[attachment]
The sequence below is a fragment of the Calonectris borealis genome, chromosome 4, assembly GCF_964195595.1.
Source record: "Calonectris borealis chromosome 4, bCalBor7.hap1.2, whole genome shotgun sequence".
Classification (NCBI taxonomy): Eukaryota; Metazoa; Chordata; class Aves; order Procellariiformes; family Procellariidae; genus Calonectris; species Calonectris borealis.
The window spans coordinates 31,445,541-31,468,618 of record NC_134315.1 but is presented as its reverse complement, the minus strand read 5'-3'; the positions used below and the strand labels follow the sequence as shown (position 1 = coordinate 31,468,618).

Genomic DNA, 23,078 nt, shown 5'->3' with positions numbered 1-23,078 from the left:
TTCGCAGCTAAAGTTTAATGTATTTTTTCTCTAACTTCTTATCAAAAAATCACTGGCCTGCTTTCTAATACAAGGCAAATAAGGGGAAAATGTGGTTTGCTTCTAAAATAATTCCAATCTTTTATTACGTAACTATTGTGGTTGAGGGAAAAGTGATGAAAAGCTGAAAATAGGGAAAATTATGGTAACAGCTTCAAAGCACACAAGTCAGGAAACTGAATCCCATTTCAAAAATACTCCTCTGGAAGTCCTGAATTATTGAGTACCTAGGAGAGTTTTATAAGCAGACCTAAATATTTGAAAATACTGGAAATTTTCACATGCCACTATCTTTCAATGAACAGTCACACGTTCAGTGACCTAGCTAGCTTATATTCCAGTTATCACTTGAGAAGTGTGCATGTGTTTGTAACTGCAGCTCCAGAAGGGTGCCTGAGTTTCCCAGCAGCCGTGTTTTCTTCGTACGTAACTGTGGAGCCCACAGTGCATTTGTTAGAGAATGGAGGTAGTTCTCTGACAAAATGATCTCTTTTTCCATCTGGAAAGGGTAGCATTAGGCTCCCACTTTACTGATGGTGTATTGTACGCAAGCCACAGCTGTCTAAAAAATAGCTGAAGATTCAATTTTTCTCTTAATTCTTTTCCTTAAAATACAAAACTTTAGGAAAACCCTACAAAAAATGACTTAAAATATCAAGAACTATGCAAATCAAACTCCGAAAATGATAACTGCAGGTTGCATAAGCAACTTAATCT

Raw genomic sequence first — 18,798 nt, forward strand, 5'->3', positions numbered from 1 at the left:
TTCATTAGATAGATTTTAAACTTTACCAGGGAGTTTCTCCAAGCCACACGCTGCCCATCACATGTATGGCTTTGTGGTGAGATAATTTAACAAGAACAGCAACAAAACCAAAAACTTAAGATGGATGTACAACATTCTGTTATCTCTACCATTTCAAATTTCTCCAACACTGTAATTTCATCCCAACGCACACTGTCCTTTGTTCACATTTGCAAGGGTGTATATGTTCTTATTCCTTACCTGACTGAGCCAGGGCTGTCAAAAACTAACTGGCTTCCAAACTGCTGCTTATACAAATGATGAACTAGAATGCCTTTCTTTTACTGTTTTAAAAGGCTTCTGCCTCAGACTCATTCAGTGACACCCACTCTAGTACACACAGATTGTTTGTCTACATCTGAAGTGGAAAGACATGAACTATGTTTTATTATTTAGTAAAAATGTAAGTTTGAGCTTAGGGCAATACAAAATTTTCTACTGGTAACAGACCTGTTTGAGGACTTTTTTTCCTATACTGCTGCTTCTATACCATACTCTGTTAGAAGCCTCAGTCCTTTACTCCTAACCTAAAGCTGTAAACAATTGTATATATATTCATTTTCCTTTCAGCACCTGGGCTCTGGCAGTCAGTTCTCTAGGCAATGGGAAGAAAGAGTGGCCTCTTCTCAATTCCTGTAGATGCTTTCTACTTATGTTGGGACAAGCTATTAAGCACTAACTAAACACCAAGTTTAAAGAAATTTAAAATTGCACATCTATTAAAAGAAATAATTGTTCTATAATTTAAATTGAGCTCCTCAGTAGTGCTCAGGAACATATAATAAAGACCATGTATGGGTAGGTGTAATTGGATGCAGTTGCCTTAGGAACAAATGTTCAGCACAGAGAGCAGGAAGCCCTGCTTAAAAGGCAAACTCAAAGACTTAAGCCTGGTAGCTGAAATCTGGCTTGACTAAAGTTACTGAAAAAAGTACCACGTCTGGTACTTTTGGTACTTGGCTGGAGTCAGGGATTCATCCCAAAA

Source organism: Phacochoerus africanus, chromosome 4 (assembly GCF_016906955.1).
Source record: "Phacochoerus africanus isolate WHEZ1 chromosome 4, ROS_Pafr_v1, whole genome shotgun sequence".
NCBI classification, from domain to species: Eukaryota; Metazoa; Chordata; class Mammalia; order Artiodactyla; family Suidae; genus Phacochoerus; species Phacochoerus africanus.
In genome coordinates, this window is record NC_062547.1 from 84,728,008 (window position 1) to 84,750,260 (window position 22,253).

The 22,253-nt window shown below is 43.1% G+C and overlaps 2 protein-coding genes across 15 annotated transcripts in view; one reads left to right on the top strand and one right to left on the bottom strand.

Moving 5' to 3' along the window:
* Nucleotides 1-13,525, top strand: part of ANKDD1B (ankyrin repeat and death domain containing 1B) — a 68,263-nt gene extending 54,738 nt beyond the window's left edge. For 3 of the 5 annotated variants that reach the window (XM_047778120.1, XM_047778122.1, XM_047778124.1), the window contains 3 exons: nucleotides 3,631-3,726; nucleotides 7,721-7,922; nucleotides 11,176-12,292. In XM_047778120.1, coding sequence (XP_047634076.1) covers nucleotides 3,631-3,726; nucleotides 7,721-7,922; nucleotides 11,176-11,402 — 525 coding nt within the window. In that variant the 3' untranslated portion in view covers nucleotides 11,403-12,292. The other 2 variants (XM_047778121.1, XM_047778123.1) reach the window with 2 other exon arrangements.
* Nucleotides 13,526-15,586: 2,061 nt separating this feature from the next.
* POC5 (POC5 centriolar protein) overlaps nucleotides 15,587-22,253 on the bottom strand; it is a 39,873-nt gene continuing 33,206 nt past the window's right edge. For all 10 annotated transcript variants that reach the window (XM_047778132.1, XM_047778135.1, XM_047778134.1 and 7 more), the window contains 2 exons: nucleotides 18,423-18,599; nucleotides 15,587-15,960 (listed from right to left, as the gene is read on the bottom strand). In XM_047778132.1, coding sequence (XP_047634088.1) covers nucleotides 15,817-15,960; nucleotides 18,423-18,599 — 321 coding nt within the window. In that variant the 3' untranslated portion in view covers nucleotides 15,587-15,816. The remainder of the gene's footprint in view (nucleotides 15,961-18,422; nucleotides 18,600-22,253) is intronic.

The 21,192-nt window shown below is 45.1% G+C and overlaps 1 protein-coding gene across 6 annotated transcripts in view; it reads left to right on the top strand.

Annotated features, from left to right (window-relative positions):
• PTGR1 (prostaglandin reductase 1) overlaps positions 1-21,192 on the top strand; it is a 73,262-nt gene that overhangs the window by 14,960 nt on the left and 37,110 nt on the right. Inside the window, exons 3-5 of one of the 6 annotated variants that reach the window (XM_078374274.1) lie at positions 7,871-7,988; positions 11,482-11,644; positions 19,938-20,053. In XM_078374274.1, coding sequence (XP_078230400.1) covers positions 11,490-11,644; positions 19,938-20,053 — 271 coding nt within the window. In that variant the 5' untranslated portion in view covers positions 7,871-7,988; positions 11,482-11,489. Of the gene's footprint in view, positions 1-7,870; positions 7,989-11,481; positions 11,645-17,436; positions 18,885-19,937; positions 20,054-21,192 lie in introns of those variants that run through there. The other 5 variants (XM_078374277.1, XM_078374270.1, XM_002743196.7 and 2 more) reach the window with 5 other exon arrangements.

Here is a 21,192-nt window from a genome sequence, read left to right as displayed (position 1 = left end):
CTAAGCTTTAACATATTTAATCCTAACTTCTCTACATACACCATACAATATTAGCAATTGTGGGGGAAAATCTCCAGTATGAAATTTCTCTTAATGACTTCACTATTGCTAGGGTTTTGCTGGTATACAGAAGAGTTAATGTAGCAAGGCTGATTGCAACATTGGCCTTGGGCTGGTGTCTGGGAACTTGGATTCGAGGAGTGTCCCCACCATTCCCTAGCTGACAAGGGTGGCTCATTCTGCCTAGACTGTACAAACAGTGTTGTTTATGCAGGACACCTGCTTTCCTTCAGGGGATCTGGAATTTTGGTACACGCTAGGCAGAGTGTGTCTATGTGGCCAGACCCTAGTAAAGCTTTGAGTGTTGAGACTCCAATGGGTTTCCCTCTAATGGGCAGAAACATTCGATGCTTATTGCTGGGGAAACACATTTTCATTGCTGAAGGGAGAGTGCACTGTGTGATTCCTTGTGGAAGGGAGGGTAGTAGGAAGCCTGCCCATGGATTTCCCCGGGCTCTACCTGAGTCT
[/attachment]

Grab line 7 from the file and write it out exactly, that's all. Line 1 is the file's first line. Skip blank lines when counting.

Raw genomic sequence first — 18,798 nt, forward strand, 5'->3', positions numbered from 1 at the left: